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Faculty Programs

The RD staff coordinates a variety of programs to help faculty strengthen their proposal writing skills, understand the nuances of the different funding sponsors and agencies, and identify the most appropriate funding opportunities. In addition, several programs focus on special areas. These Include:

This yearlong internal seed program was designed for selected recently tenured faculty who have a big idea but not a full team or complete research plan. Research Development staff work with a small group of these emerging research leaders to support significant, collaborative transdisciplinary research.

Through the structured program, awardees develop the skills and knowledge necessary to lead large teams or centers. Components of Expanding Horizons include monthly presentations and discussions, mentorship, specific capacity-building activities, and up to $50,000 in seed grant funding. Researchers also receive critical input from program officers, other center directors, and influential scholars.

Expanding Horizons is one of four seed programs managed by Research Development staff.  Other seeds include Collaborative Humanities Research, Community-Engaged Research, and Interdisciplinary Research seed programs, which were awarded in early 2020.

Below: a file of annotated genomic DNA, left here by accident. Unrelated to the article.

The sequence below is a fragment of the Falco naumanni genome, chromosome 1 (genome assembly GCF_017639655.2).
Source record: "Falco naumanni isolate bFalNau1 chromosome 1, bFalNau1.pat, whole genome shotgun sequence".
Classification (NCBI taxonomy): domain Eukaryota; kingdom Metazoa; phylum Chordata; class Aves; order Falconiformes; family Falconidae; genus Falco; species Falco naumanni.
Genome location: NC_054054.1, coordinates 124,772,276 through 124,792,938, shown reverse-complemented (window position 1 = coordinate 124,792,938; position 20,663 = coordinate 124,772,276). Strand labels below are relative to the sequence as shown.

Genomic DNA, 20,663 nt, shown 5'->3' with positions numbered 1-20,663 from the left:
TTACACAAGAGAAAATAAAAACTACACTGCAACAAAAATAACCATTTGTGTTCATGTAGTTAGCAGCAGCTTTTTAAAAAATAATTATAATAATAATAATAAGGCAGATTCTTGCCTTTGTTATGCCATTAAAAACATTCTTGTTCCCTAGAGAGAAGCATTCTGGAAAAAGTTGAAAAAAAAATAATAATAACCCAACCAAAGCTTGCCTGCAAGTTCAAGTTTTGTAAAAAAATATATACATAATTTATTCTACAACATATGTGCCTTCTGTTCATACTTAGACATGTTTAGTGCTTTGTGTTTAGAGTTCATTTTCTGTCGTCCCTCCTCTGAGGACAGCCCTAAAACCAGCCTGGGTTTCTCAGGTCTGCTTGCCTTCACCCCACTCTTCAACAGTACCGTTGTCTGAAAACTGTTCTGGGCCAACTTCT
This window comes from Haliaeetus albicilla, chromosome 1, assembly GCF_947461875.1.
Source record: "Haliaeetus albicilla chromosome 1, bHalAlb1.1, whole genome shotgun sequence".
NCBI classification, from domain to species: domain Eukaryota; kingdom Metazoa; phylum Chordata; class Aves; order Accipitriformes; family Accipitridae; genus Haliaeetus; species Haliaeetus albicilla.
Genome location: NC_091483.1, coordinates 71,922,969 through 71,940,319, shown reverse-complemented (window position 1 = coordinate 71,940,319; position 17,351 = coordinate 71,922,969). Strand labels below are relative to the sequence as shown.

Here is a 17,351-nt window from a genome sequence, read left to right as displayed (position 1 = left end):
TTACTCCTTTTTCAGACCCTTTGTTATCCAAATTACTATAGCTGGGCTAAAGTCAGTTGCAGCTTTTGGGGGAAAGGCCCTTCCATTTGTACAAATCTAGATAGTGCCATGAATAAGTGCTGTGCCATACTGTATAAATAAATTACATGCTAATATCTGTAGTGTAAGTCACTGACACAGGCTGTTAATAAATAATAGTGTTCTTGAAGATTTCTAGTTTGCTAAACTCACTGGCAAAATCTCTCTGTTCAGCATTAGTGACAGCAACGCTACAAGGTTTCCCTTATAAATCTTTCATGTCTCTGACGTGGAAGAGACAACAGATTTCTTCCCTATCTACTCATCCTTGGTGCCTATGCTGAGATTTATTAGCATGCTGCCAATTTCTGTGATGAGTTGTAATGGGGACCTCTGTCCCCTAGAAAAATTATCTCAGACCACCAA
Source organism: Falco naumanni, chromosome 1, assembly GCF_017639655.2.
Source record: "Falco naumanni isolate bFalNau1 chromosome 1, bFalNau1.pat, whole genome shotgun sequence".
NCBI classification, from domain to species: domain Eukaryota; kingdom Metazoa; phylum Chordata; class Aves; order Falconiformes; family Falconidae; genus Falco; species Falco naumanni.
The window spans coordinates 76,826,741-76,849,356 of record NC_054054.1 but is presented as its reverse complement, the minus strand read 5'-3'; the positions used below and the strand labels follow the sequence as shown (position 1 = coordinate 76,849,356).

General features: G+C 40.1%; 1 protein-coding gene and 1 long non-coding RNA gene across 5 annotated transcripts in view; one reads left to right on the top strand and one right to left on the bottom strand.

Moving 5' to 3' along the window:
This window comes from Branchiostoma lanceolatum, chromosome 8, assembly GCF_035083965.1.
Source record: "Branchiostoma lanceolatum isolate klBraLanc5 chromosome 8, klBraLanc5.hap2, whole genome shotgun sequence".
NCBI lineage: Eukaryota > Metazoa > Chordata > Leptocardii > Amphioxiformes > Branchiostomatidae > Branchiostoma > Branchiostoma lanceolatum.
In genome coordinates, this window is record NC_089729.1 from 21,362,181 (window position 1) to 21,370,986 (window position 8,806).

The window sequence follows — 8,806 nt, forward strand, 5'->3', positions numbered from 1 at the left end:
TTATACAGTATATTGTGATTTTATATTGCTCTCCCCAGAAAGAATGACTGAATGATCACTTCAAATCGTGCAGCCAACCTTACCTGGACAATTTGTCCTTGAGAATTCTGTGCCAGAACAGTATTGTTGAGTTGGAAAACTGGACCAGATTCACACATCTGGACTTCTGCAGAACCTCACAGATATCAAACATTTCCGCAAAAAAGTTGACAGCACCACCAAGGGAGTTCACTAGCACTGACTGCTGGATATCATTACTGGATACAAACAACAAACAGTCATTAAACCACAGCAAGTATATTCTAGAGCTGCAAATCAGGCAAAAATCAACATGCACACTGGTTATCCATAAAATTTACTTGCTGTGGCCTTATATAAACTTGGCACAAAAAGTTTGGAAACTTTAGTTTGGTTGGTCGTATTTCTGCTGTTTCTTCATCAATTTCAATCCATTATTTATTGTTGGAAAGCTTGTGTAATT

For more information, contact AVCRD@utk.edu.

The Office of Research and Engagement, in cooperation with the Office of the Provost, launched a program which supports the accomplishments of junior faculty in all fields. The program focuses on prestigious national faculty awards and on interdisciplinary collaborations in fields of emerging significance.

The program has two primary aims:

  1. To support applications for prestigious national faculty awards, especially those listed by the Center for Measuring University Performance (CMUP) as one of nine measures of research universities. Because these awards are so highly competitive, participants in this program will receive specific instruction and intensive coaching at multiple levels and will construct a pre-tenure calendar of award applications.
  2. To develop interdisciplinary collaborations outside departmental boundaries, especially in fields of emerging significance. In response to the difficulty noted by junior faculty in meeting potential colleagues outside their own department, this program will help to identify collaborators and to facilitate meetings.

The PWI creates an opportunity for faculty to utilize expertise from the Research Development office while also working within a community to advance their research interests. In 2020, the PWI’s focus is on National Science Foundation CAREER awards. This prestigious award funds early-career tenure-track assistant professors.

Faculty who are eligible according to NSF criteria were recently contacted to encourage their participation in the program. RD staff meet individually with participants, developing a timeline and focusing on creation of a one-page concept paper during the spring semester. The group then meets twice a month during April, May, and June with the goal of submitting a proposal to NSF in July.